A new craze is sweeping playgrounds and schools that could rival the Tamagotchis and yo-yos of years past – Fidget Spinners.
The handheld devices have already been banned for some schools in the UK and US, with teachers taking to social media to vent their annoyance at the toys.
So, what exactly is a Fidget Spinner?
— Amanda Dickey (@sra_dickey) April 20, 2017
In short, they are small ball-bearing devices that users can rotate between their fingers.
Each Fidget Spinner has three ‘legs’ sticking out from the centre, which is where the user hold the Spinner in order to rotate it.
What’s the point of them?
we sell those fidget spinners at work now and i had to get a couple omg pic.twitter.com/iG68hWNg7d
— kelly (@gvnforhands) April 25, 2017
There’s some muddy waters here. Many Fidget Spinners are being marketed on their ability to help easily distracted children concentrate more, or as a tool for anxiety in the classroom.
Some have even suggested the toys serve as a low budget antidote to attention deficit hyperactivity disorder (ADHD) – however plenty of scientists have already come forward to suggest these claims are likely exaggerated.
But are there any scientific benefits?
— Safwan Ahmedmia (@SuperSaf) May 5, 2017
Given the new nature of Fidget Spinners themselves, there’s no research on these toys that has yet been carried out.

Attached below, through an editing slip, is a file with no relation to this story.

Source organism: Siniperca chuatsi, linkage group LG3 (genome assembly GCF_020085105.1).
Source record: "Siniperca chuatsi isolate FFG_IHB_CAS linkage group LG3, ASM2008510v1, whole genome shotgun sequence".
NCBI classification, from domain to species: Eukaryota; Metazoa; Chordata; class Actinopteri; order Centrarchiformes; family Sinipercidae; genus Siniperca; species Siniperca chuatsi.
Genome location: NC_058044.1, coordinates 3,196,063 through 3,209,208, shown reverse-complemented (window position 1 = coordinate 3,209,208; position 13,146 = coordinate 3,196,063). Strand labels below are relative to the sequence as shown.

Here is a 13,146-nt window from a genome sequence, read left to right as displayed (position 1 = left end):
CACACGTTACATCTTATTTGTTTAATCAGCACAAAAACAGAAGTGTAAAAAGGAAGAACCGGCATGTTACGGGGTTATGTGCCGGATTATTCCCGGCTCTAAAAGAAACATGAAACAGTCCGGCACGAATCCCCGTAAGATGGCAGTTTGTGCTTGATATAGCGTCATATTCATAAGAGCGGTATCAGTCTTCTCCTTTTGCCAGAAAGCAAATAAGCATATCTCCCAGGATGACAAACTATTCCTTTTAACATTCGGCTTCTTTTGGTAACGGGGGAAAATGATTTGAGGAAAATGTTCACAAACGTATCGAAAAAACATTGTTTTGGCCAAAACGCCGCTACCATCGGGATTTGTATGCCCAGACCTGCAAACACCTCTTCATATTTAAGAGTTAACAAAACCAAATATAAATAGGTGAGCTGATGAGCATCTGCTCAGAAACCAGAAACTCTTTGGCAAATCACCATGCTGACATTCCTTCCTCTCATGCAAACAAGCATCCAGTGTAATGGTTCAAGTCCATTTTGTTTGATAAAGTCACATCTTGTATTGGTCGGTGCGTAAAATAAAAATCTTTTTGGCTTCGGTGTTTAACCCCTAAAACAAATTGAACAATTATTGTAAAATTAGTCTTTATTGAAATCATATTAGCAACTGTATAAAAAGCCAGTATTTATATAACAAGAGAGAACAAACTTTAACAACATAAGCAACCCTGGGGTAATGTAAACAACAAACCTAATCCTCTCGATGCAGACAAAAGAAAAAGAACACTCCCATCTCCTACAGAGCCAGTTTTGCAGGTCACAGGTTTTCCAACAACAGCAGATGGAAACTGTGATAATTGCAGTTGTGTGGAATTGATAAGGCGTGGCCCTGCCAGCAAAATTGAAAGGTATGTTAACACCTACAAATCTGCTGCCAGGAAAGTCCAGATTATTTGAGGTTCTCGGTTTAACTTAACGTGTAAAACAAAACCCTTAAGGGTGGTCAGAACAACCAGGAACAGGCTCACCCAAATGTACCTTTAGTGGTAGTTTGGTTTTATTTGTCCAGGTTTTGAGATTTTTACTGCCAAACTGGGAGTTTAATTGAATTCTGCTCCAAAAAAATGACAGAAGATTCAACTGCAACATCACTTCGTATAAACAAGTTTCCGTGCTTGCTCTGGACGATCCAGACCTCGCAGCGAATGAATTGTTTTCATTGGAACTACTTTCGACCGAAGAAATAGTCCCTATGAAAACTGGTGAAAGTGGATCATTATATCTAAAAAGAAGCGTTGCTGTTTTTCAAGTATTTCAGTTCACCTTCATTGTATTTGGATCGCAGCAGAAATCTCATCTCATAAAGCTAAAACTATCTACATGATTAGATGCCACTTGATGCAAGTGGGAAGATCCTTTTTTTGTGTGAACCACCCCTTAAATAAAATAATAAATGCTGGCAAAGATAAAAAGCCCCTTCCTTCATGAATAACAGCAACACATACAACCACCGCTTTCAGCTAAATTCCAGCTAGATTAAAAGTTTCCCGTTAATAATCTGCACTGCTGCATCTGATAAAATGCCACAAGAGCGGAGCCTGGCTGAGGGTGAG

But some have pointed to other research from the Journal of Abnormal Child Psychology, who in 2015 published a study which found that children taking part in gross motor activity (movement of large areas of the body) perform better than those who sit still during tasks.
There have also been multiple reviews from parents of autistic children who have reported their kids enjoying and performing better in school and social situations with classmates when using a Fidget Spinner.
Important Information – Fidget Spinners pic.twitter.com/BTA97iDsQb
— Inverkeithing High (@IHSupdates) May 5, 2017
However, it has also been suggested that because using a Fidget Spinner only requires small hand movements they shouldn’t be placed under the umbrella of the 2015 study.
Indeed the author of the report has since said that the bright colours many Spinners come in could in fact be a distraction, and until research is done into the toys themselves it’s impossible to say how much help they offer.
As a result, a host of school bans have started rolling out.
Why are they so popular?
Ah yes…the fidget spinners 😂 pic.twitter.com/3PHStR3zso
— Mike Armiger (@MikeArmiger) May 4, 2017
Fidget Spinners appear to have risen in the public consciousness purely through media and online attention in recent months.
Regardless of whether it’s been positive or negative discussion – there are Reddit forums on both sides – it seems that as word has got out, more people have decided to try them out for themselves, much to the apparent frustration of others.